In the end, real bean to bar chocolate has a unique taste that no industrial manufacturer can imitate. You will like it or not. There will be total transparency in the manufacturing and sourcing.

The three pillars of "bean to bar"

You now know what it is to be a bean to bar chocolate maker! The following is a detailed presentation of the three pillars that, in our opinion, structure the bean to bar: Know-how, Ethics & Passion. Pillars that hide strong values without which they could not exist: simplicity, transparency, commitment and pleasure of course!

1- Bean-to-bar chocolate maker: Technical know-how

Making bean-to-bar chocolate is not an easy task. It requires both mastering the secrets of the technical element that is chocolate and knowing the machines perfectly. On this point, we learn every day...often at our expense!
No school in France today will teach you how to become a bean-to-bar chocolatier. With Candice, we are self-taught. We acquired our know-how through several years of research, tests and tastings, first in the Dominican Republic, in Paris and then in Lille. Both engineers, we like to face complex challenges. Chocolate did not fail to present us with any!

Working the cocoa bean is a work of goldsmith that leads us to seek each time the profile of roasting (temperature, duration) and conching that will sublimate the beans we have in front of us and whose notes will immediately transport you thousands of miles away, to the heart of the plantations!

However, it would be a pity to devote so much energy to the manufacturing process and to try to discover its secrets on a daily basis if this were done without ever looking at the reality upstream, at the beginning: in the plantation with the producers.

2- Ethics & cocoa

At Encuentro, the ethical dimension, i.e. social and environmental, is at the heart of our project.
Here are some facts...
In 2016, 40% of the cocoa in Ivory Coast came from illegal plantations, created after deforestation and located in protected natural parks...(1)
Côte d'Ivoire produced 44% of the world's cocoa in 2017 (2).
The average salary of an Ivorian producer was 54c$ per day (3), which is about twice less than the local poverty line (4).

How can we remain indifferent to these alarming figures knowing that other producing countries have similar practices. And above all, what can we do at our level?
We ask ourselves this question every day.
Côte d'Ivoire and Ghana have since joined the Cocoa & Forest Initiative for deforestation-free cocoa in 2017 (5). Colombia joined them in July 2018 (6).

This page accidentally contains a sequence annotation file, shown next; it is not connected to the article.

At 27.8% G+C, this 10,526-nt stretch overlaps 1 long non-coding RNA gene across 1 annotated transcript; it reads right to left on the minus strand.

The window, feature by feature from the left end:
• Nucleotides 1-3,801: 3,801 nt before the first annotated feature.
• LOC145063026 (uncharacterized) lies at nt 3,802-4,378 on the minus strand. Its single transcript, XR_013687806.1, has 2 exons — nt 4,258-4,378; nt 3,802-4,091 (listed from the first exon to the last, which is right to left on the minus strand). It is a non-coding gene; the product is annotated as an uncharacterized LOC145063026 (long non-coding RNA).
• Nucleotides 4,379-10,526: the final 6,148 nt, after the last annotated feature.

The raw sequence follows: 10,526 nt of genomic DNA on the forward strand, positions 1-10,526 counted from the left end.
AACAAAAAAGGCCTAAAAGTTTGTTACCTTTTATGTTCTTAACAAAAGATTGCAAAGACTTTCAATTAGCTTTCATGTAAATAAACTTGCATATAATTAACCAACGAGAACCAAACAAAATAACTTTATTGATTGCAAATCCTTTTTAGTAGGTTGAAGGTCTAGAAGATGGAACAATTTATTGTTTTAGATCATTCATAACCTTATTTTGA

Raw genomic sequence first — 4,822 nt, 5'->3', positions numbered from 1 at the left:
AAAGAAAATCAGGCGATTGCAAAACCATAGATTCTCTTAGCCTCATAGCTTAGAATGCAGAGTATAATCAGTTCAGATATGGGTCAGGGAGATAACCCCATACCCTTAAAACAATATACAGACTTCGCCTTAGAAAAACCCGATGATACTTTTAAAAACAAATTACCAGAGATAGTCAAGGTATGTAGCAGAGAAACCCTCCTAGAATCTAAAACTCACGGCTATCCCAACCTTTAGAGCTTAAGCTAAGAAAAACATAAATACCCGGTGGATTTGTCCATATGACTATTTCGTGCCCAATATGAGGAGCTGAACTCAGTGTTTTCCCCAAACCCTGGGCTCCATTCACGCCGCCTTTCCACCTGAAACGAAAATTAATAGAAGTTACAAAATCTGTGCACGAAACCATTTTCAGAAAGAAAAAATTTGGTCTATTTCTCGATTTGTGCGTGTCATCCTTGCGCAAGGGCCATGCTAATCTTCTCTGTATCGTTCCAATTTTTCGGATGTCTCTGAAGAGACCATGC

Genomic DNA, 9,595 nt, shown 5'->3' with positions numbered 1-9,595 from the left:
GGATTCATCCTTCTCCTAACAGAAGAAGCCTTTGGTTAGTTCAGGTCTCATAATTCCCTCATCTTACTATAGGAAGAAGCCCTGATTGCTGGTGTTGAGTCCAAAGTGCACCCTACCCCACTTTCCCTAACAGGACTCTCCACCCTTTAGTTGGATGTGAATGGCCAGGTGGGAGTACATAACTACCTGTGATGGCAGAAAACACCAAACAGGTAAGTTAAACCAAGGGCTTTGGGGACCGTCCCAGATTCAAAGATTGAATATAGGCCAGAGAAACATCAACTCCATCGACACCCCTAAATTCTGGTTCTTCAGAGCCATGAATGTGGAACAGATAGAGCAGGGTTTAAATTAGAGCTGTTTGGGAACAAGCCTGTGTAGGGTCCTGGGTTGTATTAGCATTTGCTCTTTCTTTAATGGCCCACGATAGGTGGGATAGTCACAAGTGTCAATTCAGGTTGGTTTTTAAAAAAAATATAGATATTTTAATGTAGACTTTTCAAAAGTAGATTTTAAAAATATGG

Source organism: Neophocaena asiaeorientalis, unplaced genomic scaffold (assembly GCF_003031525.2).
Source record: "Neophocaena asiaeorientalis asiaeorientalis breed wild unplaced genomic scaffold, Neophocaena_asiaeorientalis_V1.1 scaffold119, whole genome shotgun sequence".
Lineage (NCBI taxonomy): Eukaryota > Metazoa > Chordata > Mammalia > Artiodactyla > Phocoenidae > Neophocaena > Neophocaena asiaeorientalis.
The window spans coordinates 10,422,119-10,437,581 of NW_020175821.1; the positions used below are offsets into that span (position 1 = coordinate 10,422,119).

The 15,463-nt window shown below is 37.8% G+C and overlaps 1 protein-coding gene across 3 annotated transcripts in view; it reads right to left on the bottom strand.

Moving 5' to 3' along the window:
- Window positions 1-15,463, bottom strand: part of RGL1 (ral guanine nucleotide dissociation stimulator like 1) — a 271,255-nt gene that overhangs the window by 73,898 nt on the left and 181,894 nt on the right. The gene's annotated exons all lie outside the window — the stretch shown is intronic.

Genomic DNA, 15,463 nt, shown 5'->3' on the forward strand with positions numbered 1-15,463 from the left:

At Encuentro, we only work with "fine cocoa", i.e. high quality, fermented cocoa whose price is in no way linked to that of cocoa listed on the stock exchange. Thus, since 2017, we have paid an average of 3 times the stock market price and the idea of negotiating a rate has never crossed our minds. Paying a fair price then allows us to ensure that the producer is also fairly remunerated and can work sustainably on his plantation without cutting back on quality.
Uncommon Cacao, with whom we work today, was the first company to publish a transparency report on its activity and the fair remuneration of its producers and partners (6). We were among the first in Europe to work their beans from the Asochivite association in Guatemala. On February 22, 2018, we placed an order at a price of $7900 per ton when the stock market price was at $2145. In 2019, due to bad weather and a smaller crop, the price rose to $10,000 per ton (+26%). We bought cocoa at this price and even with the pride of being able to contribute to compensate in some way this bad year for the producers. We did not impact this increase on our shelf.

And this is where, from our point of view, the need for transparency comes into play in the field of chocolate, a field still too opaque and with a great culture of secrecy. How can we allow this young promising association and its 10 producers to continue to develop if we do not communicate about it and only write "Guatemala" on our packaging. Today, other bean to bar chocolate makers are going to discover Asochivite, maybe thanks to us, and that's good!

Exclusivity, secrecy on the long term, does not make sense in chocolate, it can only endanger the producers who then become dependent on a bean to bar chocolate maker or large exporters.

100% of our range is organic and certified (7). By conviction. The conviction that we need to eat healthier and that if we don't go organic, it will leave the door open to many abuses. It is true that a large part of fine cocoa is organic without being certified for one of two reasons: the high cost of organic certification, or fertilizers and pesticides "fortunately" too expensive for small producers. But how do you know? How do we get the producer to lean towards certification and not fertilizers when he can afford it?

We think it is our duty to show the producer that there is a market for a healthier and natural product while paying a fair price for it.

Participating in the development of new agroforestry projects including cocoa plantations is also part of the subjects that are close to our hearts. You can for example discover this fabulous project that we accompany on the Reunion Island.

3- Bean to bar chocolate maker : From passion to respect for cocoa

To be passionate...it may seem obvious! The fact is, being passionate necessarily induces the notion of respect for these beans that come to us from the ends of the earth and that we work on daily. Their history, their origin, their notes, their secrets, are as many elements which impassion us each day in our adventure.